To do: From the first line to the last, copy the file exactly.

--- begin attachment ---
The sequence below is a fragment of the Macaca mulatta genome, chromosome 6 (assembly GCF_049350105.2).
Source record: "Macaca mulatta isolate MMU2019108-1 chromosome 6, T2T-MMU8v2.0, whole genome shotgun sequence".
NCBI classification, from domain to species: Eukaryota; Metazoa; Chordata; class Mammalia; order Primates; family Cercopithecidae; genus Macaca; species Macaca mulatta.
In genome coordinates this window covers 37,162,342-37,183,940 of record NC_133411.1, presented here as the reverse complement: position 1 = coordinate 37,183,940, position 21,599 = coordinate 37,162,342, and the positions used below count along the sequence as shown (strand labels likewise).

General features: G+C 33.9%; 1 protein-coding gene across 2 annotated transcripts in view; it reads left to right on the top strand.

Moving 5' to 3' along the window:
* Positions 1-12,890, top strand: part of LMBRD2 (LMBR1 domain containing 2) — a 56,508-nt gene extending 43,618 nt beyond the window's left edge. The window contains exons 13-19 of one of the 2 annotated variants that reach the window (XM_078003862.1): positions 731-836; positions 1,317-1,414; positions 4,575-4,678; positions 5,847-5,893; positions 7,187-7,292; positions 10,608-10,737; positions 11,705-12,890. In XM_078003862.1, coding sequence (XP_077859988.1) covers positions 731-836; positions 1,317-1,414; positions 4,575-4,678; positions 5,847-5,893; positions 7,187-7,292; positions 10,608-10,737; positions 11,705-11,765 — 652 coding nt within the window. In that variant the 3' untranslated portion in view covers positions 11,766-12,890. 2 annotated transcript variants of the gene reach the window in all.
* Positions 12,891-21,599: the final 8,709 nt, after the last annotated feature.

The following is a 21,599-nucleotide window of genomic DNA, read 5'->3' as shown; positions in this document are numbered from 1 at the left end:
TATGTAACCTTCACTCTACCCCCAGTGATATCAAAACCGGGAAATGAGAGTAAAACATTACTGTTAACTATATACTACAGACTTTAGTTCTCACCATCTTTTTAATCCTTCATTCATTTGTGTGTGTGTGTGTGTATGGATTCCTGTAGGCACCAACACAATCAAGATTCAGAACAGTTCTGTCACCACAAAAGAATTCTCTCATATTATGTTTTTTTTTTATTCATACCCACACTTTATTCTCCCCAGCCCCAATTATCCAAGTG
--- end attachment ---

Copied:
The sequence below is a fragment of the Macaca mulatta genome, chromosome 6 (assembly GCF_049350105.2).
Source record: "Macaca mulatta isolate MMU2019108-1 chromosome 6, T2T-MMU8v2.0, whole genome shotgun sequence".
NCBI classification, from domain to species: Eukaryota; Metazoa; Chordata; class Mammalia; order Primates; family Cercopithecidae; genus Macaca; species Macaca mulatta.
In genome coordinates this window covers 37,162,342-37,183,940 of record NC_133411.1, presented here as the reverse complement: position 1 = coordinate 37,183,940, position 21,599 = coordinate 37,162,342, and the positions used below count along the sequence as shown (strand labels likewise).

General features: G+C 33.9%; 1 protein-coding gene across 2 annotated transcripts in view; it reads left to right on the top strand.

Moving 5' to 3' along the window:
* Positions 1-12,890, top strand: part of LMBRD2 (LMBR1 domain containing 2) — a 56,508-nt gene extending 43,618 nt beyond the window's left edge. The window contains exons 13-19 of one of the 2 annotated variants that reach the window (XM_078003862.1): positions 731-836; positions 1,317-1,414; positions 4,575-4,678; positions 5,847-5,893; positions 7,187-7,292; positions 10,608-10,737; positions 11,705-12,890. In XM_078003862.1, coding sequence (XP_077859988.1) covers positions 731-836; positions 1,317-1,414; positions 4,575-4,678; positions 5,847-5,893; positions 7,187-7,292; positions 10,608-10,737; positions 11,705-11,765 — 652 coding nt within the window. In that variant the 3' untranslated portion in view covers positions 11,766-12,890. 2 annotated transcript variants of the gene reach the window in all.
* Positions 12,891-21,599: the final 8,709 nt, after the last annotated feature.

The following is a 21,599-nucleotide window of genomic DNA, read 5'->3' as shown; positions in this document are numbered from 1 at the left end:
TATGTAACCTTCACTCTACCCCCAGTGATATCAAAACCGGGAAATGAGAGTAAAACATTACTGTTAACTATATACTACAGACTTTAGTTCTCACCATCTTTTTAATCCTTCATTCATTTGTGTGTGTGTGTGTGTATGGATTCCTGTAGGCACCAACACAATCAAGATTCAGAACAGTTCTGTCACCACAAAAGAATTCTCTCATATTATGTTTTTTTTTTATTCATACCCACACTTTATTCTCCCCAGCCCCAATTATCCAAGTG